Thursday, Dec. 18, 2008 | midnight
A diabetic arrives in the emergency room where students measure the patient's pulse and listen intently to his heart and breathing. Attempting to prescribe the correct medication, students are free to ask questions of the patient, who responds in kind.
But the scenario, while plausible, is not real. And the patient, while lifelike, is a mannequin.
Beginning next fall, nursing students at Nevada State College and UNLV will enhance their studies by using a host of mannequins able to speak and breathe. The new Shadow Lane lab will simulate the environment of a hospital — from labor-delivery to the emergency department, but it will also come with an increased cost.
The cost of the specialized learning will cost these students an extra $100 to $300 per course, which could mean an additional cost of $850 over the course of the four required nursing labs.
The increase was approved by the Nevada System of Higher Education Board of Regents this month. Nevada State School of Nursing Interim Dean Shirlee Snyder said she had met with nursing students before the regents met, and 75 percent were supportive.
"Any time you raise the fees it's really difficult," Snyder said. "It was difficult for the Board of Regents, too, because of the economic times."
The students are willing to pay more for the state-of-the-art experience, she said.
"It's going to be cutting edge, very high-technology equipment," Snyder said. The mannequins "are kind of incredible. They have all the sounds — heart sounds, lung sounds, bowel sounds. They're very lifelike."
One of them can even give birth. Others range in age from babies to toddlers and adults of both sexes. While some of the mannequins can speak, others will be hooked up via microphone to an unseen instructor in another room. Students will have to ask the right questions of the patient to ascertain the correct medication.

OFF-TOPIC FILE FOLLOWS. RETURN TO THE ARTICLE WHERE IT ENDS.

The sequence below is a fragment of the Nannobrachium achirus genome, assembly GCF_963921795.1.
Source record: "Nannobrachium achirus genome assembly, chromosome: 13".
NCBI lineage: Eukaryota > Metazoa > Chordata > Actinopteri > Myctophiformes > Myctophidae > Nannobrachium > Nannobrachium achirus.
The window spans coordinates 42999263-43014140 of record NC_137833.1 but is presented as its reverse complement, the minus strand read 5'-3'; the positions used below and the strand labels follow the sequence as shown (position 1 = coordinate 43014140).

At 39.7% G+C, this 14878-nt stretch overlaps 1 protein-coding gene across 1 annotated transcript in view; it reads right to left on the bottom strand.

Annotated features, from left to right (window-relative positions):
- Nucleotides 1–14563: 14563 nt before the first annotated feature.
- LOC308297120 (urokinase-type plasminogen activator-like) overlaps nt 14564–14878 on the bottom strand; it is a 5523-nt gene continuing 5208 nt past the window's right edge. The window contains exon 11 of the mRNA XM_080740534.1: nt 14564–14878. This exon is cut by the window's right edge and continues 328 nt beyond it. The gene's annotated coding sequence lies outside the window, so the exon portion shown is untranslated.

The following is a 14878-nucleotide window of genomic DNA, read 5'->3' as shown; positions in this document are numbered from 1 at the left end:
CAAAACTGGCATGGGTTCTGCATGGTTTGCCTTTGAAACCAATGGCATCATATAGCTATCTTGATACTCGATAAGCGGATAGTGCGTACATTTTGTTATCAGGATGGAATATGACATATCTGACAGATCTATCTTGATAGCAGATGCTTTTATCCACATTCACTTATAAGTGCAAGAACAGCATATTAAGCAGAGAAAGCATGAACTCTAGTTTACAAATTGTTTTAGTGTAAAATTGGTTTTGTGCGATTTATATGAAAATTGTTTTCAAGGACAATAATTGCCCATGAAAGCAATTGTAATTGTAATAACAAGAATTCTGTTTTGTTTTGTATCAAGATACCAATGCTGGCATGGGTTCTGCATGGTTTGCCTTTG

The potential medical scenarios with the mannequins are numerous, Snyder said.
"It's going to require critical thinking on the part of the student," she said. "It's a way that you can have an urgent, potentially critical situation, but you can do it as a simulation. So if a student does make a mistake, they can learn from it and not harm anyone."
The lab will include many hospital-like environments with a range of standard equipment. The patients can be in a standard room or a pediatric unit. Other simulators will include just body parts, like arms, which students can use for honing certain skills.
The fee increase will cover lab supplies as well as a simulation technician and information technology technician to keep the equipment working. But Snyder said it also contains a sunset provision, meaning the fees would be re-evaluated in two years. In the meantime, officials will seek to find other revenue sources for the lab, including hospitals and health agencies that might want to use the facility for training.
Snyder said the college already has two high-tech mannequins, but students are looking forward to working with more and having increased lab time.
While UNLV and Nevada State students are tentatively slated to have separate labs, Snyder said an eventual goal is to have the nursing and UNR medical students work together. UNR students will also start using the lab next fall.
"Doctors and nurses have to work together on the job," Snyder said. "Why not do it while they're still in school?"
Dave Clark can be reached at 990-2677 or email@example.com.